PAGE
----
Price of power: part III
Baldwin City's new power plant and investment to upgrade distribution makes the price of power here higher than other neighboring communities. But, the plant is also a moneymaker.
Baldwin City belongs to the Kansas Municipal Energy Agency (KMEA) and is also partnered with Gardner, Osawatomie, Ottawa and Garnett in the Energy Management Project No. 1 (EMP No. 1). Those five communities are the only ones in KCPL's system that can generate power. Both arrangements are beneficial to the city and its ratepayers.
"If you'll recall, 2007 was the third year we've sold capacity to the city of Gardner," said City Administrator Jeff Dingman. "Various agreements require cities to maintain enough capacity - through contracted power or generation - to carry extra capacity, 120 percent of their peak load, for example.
"Baldwin City's peak load is 9.7 megawatts, which is the most we've ever registered," said Dingman. "We have over 17 MW of nameplate capacity, so we currently have some capacity to spare."
In the past three years, that's resulted in an almost $100,000 chunk of revenue for Baldwin City.
"Gardner's rapid population growth has caused their demand to grow much faster that the capacity of their electric utility, so they needed to acquire additional capacity for the summer months, which we sold to them at something less than they could buy it on the open market because of our pool relationship," he said. "We netted about $33,000 per each year of this agreement and Gardner saved some money by buying it from us rather than having to scramble to find it."
The arrangements with KMEA and EMP No. 1 factor heavily into how the city's plant is operated. The city's capacity that doesn't come from generating comes from the Grand River Dam Authority (GRDA) at 3 MW and Kansas City Board of Public Utilities' Nearman Plant (BPU/Nearman) at 2.5 MW.
"All of our power is brokered for us through KMEA, an agency based in Overland Park that operates for the benefit of mutually-owned power companies," said Dingman. "The city has been affiliated with KMEA since its organization in 1980. We are one of many cities that take GRDA power and BPU power by contract.
"KMEA monitors those contracts and is a clearinghouse for the billing from those agencies," he said. "We pay both a demand rate - which ensures that the power is there for us to use when we need it - and a wholesale energy rate per kilowatt hour for the energy we actually use which are set forth in our contract."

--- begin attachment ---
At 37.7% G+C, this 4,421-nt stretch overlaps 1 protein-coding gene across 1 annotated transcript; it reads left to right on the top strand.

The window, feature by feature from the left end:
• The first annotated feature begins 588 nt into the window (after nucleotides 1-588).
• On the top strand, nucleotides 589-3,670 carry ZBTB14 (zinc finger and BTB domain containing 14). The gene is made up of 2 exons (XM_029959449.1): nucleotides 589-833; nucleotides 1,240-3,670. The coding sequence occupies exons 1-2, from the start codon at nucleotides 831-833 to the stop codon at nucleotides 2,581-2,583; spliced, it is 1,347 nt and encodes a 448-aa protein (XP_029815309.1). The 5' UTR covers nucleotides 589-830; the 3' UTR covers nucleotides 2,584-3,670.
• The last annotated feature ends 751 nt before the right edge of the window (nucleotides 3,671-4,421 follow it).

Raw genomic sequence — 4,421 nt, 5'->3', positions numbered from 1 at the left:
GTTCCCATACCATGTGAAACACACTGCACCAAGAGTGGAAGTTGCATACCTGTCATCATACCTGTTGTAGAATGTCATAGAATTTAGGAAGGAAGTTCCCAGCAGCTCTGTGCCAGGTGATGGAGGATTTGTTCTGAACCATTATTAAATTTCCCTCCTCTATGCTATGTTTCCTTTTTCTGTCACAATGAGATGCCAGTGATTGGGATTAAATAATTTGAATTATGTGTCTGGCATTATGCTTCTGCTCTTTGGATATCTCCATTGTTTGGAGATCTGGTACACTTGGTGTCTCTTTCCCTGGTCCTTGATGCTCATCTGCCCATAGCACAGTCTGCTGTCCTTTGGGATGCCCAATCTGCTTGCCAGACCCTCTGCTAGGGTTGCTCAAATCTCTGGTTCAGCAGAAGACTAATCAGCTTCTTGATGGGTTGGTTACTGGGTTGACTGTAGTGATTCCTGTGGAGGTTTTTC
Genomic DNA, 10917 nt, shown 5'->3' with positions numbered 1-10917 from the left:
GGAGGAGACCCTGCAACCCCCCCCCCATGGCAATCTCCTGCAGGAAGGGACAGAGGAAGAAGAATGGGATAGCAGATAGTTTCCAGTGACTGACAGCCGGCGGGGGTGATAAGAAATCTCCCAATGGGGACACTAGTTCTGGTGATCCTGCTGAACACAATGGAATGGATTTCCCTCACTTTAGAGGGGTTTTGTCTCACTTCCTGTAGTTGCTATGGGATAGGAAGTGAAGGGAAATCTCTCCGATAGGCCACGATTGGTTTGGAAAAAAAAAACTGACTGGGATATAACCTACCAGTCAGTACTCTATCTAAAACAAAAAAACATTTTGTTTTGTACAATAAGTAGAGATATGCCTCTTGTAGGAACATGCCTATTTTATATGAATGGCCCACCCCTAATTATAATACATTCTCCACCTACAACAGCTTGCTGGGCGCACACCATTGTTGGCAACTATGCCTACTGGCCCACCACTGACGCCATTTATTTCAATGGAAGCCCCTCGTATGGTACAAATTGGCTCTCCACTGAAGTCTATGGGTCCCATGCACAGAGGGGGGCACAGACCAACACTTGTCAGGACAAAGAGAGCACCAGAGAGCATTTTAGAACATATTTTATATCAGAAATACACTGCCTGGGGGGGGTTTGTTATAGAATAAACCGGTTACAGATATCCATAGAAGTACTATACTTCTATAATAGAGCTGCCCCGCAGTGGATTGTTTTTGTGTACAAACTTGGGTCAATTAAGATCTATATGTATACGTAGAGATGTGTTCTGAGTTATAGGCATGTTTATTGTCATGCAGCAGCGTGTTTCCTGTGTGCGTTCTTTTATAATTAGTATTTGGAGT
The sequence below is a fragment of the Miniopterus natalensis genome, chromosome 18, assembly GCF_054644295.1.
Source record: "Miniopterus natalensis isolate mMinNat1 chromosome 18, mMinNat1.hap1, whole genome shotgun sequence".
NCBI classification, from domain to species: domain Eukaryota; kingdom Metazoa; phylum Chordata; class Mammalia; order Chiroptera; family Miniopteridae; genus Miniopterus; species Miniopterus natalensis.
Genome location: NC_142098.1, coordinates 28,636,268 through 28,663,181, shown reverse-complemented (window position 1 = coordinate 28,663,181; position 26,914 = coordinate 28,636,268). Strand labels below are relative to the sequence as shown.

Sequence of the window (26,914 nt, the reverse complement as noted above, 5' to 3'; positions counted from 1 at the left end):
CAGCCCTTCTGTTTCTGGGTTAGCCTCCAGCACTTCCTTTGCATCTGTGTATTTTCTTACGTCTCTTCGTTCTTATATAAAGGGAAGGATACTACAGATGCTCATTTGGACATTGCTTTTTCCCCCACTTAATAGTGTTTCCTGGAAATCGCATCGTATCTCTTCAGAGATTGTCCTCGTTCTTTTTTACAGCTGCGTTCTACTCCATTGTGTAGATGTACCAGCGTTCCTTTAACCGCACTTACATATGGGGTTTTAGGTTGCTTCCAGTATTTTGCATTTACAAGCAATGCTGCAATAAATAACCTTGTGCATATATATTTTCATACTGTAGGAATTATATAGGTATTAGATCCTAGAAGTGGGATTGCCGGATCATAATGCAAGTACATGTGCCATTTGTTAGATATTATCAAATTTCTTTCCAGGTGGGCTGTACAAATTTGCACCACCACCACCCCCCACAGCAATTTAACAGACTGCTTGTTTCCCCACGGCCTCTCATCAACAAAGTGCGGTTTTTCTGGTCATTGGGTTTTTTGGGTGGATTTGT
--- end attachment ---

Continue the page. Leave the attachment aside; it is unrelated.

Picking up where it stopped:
Another benefit of the arrangements is monitoring the system to determine when it is more cost effective to generate power. For example, during the peak usage times in the summer, power can be selling for $200 per KWH on the open market and Baldwin City can generate a KWH for $70, he said. The savings there are obvious.
"We also pay KMEA for services relating to monitoring our generation and our load-following agreement with KCPL," said Dingman. "This is where our participation in the EMP No. 1 comes in. The EMP No. 1 selected Rainbow Energy Management Company (REMC) to monitor costs and trends of the wholesale energy market to determine the best course of action for the cities in our pool, whether that be operate with contracted power or generate our own power and sell our contracted power on the open market.
"These decisions are based purely on the economics involved at the time," he said. "REMC monitors our system every 10 minutes and is continuously collecting our usage data in order to accurately forecast when we will need power and in what quantities. They also monitor when it is economical for us to use our plants for 'peak shaving,' so that we minimize the amount of power we demand from KCPL in order to minimize our demand cost."
Generating and billing
Because its usually Baldwin City's plant that's used to generate during peak times for the EMP No. 1, it's a benefit. It's not actually cash flowing into city coffers, but amounts to the same thing.